The fear of success is an authentic human experience. Yet, the emotion seemed to have no source when I was crying with my morning coffee.
The Fear of Success
What brought on this sudden tearful episode? Then I had one of those aha moments when the ray of sunlight shines through. I had recently experienced an example of success and conquered the fear.
Was it a Walk or a Hike?
The weekend before, I joined the Blue Ridge Chapter of the North Carolina Native Plant Society for a hike. This event allowed me to get out and meet like-minded people, surround myself with nature, and exercise.
In my mind, it wasn’t clear whether I could complete this opportunity. There were a lot of unknowns. For example, how long is the hike? What is the difficulty?
Even so, I was excited to give it a try.
Was Nature Testing Me?
Waze showed it would take me about thirty-five minutes to drive to the Bluff Lodge parking lot in Doughton Park, where the hike began at 11 am.
As I’m ready to step into the shower, I see two young wild turkeys in a panic, caught inside my backyard fence. Mama turkey and two siblings are encouraging them from their freedom of the pasture.
The decision was clear; take my shower and deal with the turkeys afterward.
With focused determination, I completed my grooming, put on my clothes, and assessed the situation by the back door. My bird dog, Sugar, was on high alert. How could I open the fence gate and shoo the turkeys toward it while keeping Sugar at bay?
As soon as I opened the door, the young turkeys flew toward freedom over the fence. So all the worry before was wasted energy. And I was still on schedule to make it to the hike on time.
The Meadow Stroll
Our leader, Annkatrin, had structured the day with two opportunities. The first part was a stroll through a large meadow filled with blossoms, tall purple spikes of Liatris, yellow Coreopsis billowing below, and occasional milkweed in bloom.
Although I felt gratitude for this hour, I wanted more. So, talking with Annkatrin and looking at the map of the longer hike, I decided to try it. Three of us drove to the parking lot at the end of this extended portion, and a fourth followed to bring us back to the meadow. The drive back to the field was the perfect opportunity to tell the funny turkey story. We all enjoyed a good laugh.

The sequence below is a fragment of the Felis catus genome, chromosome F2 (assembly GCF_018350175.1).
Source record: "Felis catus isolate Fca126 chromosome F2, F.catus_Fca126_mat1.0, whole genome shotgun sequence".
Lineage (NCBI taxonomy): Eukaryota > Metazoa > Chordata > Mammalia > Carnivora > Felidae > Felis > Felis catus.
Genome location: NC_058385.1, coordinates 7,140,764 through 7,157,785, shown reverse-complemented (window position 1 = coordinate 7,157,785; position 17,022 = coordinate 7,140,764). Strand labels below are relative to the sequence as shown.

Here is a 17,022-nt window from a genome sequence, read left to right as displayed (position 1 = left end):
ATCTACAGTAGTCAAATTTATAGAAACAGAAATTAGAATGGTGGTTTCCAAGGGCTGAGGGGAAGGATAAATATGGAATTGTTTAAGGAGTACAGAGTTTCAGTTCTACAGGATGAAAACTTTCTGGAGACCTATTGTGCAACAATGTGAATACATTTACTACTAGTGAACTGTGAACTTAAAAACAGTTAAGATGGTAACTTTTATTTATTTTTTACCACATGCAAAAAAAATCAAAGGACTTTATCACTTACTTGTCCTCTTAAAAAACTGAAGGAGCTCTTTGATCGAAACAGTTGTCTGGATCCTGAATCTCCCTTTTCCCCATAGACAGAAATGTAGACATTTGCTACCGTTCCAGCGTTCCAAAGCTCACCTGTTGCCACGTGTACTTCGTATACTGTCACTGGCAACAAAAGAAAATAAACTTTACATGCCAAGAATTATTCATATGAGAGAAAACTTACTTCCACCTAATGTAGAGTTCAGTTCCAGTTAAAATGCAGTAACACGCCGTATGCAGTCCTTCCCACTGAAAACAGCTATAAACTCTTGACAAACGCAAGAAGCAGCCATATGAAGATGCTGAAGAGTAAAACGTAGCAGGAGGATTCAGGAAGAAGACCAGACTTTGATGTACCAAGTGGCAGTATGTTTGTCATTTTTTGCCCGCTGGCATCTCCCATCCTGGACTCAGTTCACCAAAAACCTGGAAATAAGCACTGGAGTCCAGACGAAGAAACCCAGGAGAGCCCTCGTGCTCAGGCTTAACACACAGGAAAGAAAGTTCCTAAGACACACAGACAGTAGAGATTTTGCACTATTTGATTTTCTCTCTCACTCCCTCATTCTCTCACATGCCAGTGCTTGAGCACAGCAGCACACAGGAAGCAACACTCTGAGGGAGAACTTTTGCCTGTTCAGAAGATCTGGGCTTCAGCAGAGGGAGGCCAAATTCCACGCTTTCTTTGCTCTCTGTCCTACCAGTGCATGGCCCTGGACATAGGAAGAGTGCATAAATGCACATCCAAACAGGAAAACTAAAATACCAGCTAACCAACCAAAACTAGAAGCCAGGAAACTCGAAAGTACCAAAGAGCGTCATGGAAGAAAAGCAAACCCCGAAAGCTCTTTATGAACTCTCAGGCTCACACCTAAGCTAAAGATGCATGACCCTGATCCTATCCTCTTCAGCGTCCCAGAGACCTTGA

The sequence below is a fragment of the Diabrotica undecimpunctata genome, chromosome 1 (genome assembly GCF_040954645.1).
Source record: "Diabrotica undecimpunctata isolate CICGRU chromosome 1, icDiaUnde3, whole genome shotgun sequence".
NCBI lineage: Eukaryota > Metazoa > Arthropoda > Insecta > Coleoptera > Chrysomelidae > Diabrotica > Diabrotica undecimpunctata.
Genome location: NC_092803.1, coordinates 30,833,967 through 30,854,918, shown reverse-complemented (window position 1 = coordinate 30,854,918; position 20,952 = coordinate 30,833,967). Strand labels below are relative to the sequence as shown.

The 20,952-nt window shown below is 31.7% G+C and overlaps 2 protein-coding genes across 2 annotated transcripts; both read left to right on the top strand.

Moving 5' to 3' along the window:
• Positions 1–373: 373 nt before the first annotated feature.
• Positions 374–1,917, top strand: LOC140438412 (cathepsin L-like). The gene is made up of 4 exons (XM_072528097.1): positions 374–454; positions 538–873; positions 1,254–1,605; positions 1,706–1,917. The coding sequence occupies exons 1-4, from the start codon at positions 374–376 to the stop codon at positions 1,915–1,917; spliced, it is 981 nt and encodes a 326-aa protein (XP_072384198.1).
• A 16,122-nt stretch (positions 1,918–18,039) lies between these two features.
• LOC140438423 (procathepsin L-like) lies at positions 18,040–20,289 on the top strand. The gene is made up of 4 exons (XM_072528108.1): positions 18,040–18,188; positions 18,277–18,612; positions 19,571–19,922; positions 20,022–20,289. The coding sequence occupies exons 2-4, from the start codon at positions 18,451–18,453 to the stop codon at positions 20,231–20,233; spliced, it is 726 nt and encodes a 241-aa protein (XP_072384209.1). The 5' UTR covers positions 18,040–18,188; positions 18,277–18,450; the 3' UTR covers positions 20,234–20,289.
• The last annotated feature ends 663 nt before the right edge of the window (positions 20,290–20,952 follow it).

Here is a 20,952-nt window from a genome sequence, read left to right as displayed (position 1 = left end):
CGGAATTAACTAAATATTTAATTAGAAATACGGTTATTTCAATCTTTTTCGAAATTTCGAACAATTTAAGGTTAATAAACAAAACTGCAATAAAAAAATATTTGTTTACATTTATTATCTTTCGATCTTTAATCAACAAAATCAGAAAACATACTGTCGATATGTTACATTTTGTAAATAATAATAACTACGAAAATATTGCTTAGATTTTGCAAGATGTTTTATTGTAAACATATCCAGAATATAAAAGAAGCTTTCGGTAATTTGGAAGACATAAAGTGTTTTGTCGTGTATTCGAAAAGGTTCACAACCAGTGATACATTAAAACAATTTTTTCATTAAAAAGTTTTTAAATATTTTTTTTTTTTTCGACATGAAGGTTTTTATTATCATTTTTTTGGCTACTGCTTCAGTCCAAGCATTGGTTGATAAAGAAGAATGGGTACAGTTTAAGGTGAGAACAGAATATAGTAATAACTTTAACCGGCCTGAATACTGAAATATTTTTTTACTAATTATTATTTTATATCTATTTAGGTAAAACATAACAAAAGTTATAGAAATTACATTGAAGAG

The First Section
With my hiking boots strapped on, my walking poles in hand, and a day pack with water, I was enthusiastically ready to start.
Our route took us down a path toward the road, Annkatrin pointing out a few flowers in the shadows. As we trekked along the shoulder of The Blue Ridge Parkway, the variety of native plants exploded up the embankment. In this photo, there were three unusual finds; Hairy alumroot, Allegheny stonecrop, and reindeer lichen.
Traffic was light as we quickly crossed toward the Visitor Center. Luckily, the line for the portable toilets was short, and we soon observed another meadow. This time it was in a raised bed next to the parking lot by the park restaurant.
Annkatrin remarked, “I could spend hours here on the varieties of lichen alone.”
As we left the parking lot, another meadow of milkweed emerged. There we saw the only Monarch butterfly. We poised our phones and snapped photos and videos while he sipped nectar hungrily as he walked the flower clusters.
“We know it’s a male. He has white spots along the hind wings. Let’s hope he finds lots of eggs to fertilize. Since Monarchs are territorial, he’s staked out this entire area to defend.”
The Middle section
Halfway through the hike, two people turned around. So our original group of eighteen during the meadow stroll was reduced to eight. At that point, I felt good. There was a fantastic vista of the mountains with meadow flowers surrounding us.
The Final Miles
As we left the meadow with the incredible vista, I saw the trail meander up and down an area of tall grass before disappearing into the pine forest.
“The difficult section is coming up,” I thought.
It still was never as difficult as I feared it could be. The rain forecast had held off, mud was nonexistent, and we were in the shade. However, the hour was growing late. It was 3 pm, and we still had a quarter of the hike left. I had forgotten the opportunities to sit and rest might not show up. And I had been standing or walking for four hours, except for the short ride back and forth to the parking lot at the hike terminus. Three of the hikers in the front opted to press on, leaving Annkatrin, another couple, a young man, and myself at a slower pace. In the past, I would have berated myself for apparently holding up the hike. Annkatrin understood the consensus.
“We’ve seen a lot of flowers today. But, unfortunately, it’s put us a little behind schedule.”
Annkatrin’s words and this beautiful Carolina Lily gave me the strength to know I could still do this.
Annkatrin and I emerged from the forest and joined the remaining three participants, who rested on the stone walls or foraged blackberries. First, I stretched my hamstrings and quadriceps after taking a long drink of water. Then, I stored everyone’s backpacks and my walking poles in the back of my Subaru while Annkatrin took the opportunity to continue her walk in nature.
After dropping Will, the youngest hiker, at the Visitor Center parking lot, I continued onto the Bluff Lodge parking. Bob, Catherine, and I talked about the hike and the native plant organization for a few minutes.
I felt it was time I voiced my disappointment in keeping up with the pace. It wasn’t a rant. Instead, it was a compassionate relation to the situation.
Then Catherine said, “Currently, we don’t offer less strenuous opportunities for our field trips. So perhaps it’s time we did.”
Her statement filled my heart with gratitude. Any kernel of guilt I felt dissolved. My difficulty opened new opportunities for myself and others. In the end, the fear of success and the sore muscles were minor considerations.